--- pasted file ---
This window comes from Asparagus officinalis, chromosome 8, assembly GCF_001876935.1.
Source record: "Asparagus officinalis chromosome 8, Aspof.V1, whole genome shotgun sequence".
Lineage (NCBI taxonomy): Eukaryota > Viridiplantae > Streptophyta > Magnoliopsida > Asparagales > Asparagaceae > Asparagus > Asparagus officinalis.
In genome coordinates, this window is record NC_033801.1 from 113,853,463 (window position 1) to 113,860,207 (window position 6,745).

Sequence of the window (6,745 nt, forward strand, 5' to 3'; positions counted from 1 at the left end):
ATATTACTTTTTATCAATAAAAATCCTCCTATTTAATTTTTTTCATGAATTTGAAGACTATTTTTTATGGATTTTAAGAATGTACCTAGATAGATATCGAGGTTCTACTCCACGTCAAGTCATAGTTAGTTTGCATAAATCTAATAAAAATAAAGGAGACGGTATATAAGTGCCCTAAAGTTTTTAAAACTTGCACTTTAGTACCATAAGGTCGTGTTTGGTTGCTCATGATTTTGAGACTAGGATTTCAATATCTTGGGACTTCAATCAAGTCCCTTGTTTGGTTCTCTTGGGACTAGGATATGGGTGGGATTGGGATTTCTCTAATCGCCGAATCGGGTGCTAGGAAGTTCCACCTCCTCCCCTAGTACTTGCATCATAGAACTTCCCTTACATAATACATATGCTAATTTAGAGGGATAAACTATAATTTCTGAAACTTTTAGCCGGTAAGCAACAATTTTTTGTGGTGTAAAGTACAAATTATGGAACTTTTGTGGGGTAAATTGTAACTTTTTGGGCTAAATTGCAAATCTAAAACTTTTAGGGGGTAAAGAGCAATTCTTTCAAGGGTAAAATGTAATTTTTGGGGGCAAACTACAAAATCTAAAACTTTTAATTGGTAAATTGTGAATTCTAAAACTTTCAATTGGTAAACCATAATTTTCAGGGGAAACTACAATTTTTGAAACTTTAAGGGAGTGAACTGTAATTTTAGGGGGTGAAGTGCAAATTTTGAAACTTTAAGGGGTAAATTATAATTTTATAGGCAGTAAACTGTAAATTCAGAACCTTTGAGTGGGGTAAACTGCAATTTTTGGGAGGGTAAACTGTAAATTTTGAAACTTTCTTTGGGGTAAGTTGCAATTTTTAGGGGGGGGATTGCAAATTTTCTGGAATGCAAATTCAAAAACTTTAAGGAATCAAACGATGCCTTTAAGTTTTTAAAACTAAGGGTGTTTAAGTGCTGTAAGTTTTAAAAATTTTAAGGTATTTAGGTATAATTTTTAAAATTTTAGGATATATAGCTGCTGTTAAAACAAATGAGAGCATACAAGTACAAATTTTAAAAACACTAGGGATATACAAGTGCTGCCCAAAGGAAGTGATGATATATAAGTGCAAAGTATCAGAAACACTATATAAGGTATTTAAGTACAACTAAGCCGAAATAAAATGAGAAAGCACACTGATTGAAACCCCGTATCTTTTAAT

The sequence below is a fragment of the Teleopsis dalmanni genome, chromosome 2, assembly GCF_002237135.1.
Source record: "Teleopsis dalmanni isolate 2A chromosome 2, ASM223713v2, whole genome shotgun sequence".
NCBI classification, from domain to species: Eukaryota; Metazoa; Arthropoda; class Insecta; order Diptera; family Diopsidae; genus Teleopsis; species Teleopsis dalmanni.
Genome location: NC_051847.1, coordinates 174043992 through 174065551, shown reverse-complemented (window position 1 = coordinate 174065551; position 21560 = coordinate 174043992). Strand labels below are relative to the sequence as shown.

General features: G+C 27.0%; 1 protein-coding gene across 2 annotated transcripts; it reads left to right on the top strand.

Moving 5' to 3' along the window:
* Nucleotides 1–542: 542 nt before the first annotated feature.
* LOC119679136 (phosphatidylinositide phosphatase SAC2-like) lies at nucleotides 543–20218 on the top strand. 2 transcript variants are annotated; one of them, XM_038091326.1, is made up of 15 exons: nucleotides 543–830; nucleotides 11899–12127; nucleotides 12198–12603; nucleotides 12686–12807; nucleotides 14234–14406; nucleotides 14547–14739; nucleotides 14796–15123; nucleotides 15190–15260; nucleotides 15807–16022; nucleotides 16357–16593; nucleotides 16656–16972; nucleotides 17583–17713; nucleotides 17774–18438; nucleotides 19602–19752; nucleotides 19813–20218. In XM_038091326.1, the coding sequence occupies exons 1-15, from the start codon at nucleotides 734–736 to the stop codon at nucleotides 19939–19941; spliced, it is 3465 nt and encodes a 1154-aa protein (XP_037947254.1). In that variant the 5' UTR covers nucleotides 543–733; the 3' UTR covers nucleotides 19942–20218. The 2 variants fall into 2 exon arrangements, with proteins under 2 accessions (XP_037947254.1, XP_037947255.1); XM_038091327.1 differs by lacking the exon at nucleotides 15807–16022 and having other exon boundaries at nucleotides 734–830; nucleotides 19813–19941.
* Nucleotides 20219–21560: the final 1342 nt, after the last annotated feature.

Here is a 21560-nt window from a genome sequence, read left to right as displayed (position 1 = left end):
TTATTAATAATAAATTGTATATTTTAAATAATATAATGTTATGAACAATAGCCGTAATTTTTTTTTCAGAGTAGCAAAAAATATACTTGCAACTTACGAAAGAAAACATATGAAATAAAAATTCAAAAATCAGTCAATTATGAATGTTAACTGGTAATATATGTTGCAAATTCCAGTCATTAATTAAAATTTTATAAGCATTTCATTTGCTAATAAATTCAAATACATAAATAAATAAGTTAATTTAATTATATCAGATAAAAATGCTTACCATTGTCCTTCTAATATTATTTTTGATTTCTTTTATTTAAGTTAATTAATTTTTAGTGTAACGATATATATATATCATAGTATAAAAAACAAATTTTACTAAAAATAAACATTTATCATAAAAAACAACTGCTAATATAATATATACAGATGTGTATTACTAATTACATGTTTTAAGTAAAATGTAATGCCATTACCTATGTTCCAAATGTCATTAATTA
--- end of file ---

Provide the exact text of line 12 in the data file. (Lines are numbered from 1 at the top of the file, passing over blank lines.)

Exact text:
Moving 5' to 3' along the window: